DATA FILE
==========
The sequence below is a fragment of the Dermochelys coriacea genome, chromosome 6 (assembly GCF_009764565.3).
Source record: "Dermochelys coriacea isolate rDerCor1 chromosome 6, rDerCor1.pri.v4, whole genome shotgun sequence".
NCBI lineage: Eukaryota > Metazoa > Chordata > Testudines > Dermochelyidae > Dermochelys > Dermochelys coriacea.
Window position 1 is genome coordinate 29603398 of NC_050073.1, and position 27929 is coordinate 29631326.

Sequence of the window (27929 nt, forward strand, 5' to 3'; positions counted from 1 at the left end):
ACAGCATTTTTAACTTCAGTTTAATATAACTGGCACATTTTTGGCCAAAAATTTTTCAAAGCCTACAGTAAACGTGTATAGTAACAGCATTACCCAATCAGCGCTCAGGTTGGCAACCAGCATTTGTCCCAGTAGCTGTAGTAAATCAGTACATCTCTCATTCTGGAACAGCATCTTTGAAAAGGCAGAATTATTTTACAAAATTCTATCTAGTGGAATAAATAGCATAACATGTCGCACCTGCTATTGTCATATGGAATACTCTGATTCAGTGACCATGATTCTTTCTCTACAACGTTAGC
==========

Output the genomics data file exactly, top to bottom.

The sequence below is a fragment of the Dermochelys coriacea genome, chromosome 6 (assembly GCF_009764565.3).
Source record: "Dermochelys coriacea isolate rDerCor1 chromosome 6, rDerCor1.pri.v4, whole genome shotgun sequence".
NCBI lineage: Eukaryota > Metazoa > Chordata > Testudines > Dermochelyidae > Dermochelys > Dermochelys coriacea.
Window position 1 is genome coordinate 29603398 of NC_050073.1, and position 27929 is coordinate 29631326.

Sequence of the window (27929 nt, forward strand, 5' to 3'; positions counted from 1 at the left end):
ACAGCATTTTTAACTTCAGTTTAATATAACTGGCACATTTTTGGCCAAAAATTTTTCAAAGCCTACAGTAAACGTGTATAGTAACAGCATTACCCAATCAGCGCTCAGGTTGGCAACCAGCATTTGTCCCAGTAGCTGTAGTAAATCAGTACATCTCTCATTCTGGAACAGCATCTTTGAAAAGGCAGAATTATTTTACAAAATTCTATCTAGTGGAATAAATAGCATAACATGTCGCACCTGCTATTGTCATATGGAATACTCTGATTCAGTGACCATGATTCTTTCTCTACAACGTTAGC